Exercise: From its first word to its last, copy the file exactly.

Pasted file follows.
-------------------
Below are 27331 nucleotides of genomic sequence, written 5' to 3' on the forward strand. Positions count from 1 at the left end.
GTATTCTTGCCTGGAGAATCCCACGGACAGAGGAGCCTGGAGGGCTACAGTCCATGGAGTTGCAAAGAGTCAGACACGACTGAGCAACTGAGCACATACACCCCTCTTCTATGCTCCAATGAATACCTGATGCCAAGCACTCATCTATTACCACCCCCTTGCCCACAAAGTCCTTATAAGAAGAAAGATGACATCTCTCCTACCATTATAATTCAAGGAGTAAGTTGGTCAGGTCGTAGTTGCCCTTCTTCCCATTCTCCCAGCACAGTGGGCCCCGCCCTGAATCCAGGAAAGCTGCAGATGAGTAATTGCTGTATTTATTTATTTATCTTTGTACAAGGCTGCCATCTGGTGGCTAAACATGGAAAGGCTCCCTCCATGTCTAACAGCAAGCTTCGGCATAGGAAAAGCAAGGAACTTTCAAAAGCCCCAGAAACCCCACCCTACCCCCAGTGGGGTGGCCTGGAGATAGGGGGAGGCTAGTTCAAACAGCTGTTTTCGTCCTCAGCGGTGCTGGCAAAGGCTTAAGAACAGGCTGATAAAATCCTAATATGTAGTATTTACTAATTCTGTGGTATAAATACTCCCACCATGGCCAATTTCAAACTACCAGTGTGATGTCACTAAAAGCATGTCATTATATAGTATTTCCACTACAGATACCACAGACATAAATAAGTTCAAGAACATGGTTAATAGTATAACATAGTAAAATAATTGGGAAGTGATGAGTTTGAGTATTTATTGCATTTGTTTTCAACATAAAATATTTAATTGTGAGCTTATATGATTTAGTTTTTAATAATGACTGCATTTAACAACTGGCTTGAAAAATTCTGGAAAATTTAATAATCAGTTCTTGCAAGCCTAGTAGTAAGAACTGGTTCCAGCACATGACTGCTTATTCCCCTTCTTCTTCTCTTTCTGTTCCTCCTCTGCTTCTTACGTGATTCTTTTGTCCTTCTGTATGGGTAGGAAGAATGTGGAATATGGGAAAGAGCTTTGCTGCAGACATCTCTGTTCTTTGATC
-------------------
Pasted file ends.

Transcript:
Below are 27331 nucleotides of genomic sequence, written 5' to 3' on the forward strand. Positions count from 1 at the left end.
GTATTCTTGCCTGGAGAATCCCACGGACAGAGGAGCCTGGAGGGCTACAGTCCATGGAGTTGCAAAGAGTCAGACACGACTGAGCAACTGAGCACATACACCCCTCTTCTATGCTCCAATGAATACCTGATGCCAAGCACTCATCTATTACCACCCCCTTGCCCACAAAGTCCTTATAAGAAGAAAGATGACATCTCTCCTACCATTATAATTCAAGGAGTAAGTTGGTCAGGTCGTAGTTGCCCTTCTTCCCATTCTCCCAGCACAGTGGGCCCCGCCCTGAATCCAGGAAAGCTGCAGATGAGTAATTGCTGTATTTATTTATTTATCTTTGTACAAGGCTGCCATCTGGTGGCTAAACATGGAAAGGCTCCCTCCATGTCTAACAGCAAGCTTCGGCATAGGAAAAGCAAGGAACTTTCAAAAGCCCCAGAAACCCCACCCTACCCCCAGTGGGGTGGCCTGGAGATAGGGGGAGGCTAGTTCAAACAGCTGTTTTCGTCCTCAGCGGTGCTGGCAAAGGCTTAAGAACAGGCTGATAAAATCCTAATATGTAGTATTTACTAATTCTGTGGTATAAATACTCCCACCATGGCCAATTTCAAACTACCAGTGTGATGTCACTAAAAGCATGTCATTATATAGTATTTCCACTACAGATACCACAGACATAAATAAGTTCAAGAACATGGTTAATAGTATAACATAGTAAAATAATTGGGAAGTGATGAGTTTGAGTATTTATTGCATTTGTTTTCAACATAAAATATTTAATTGTGAGCTTATATGATTTAGTTTTTAATAATGACTGCATTTAACAACTGGCTTGAAAAATTCTGGAAAATTTAATAATCAGTTCTTGCAAGCCTAGTAGTAAGAACTGGTTCCAGCACATGACTGCTTATTCCCCTTCTTCTTCTCTTTCTGTTCCTCCTCTGCTTCTTACGTGATTCTTTTGTCCTTCTGTATGGGTAGGAAGAATGTGGAATATGGGAAAGAGCTTTGCTGCAGACATCTCTGTTCTTTGATC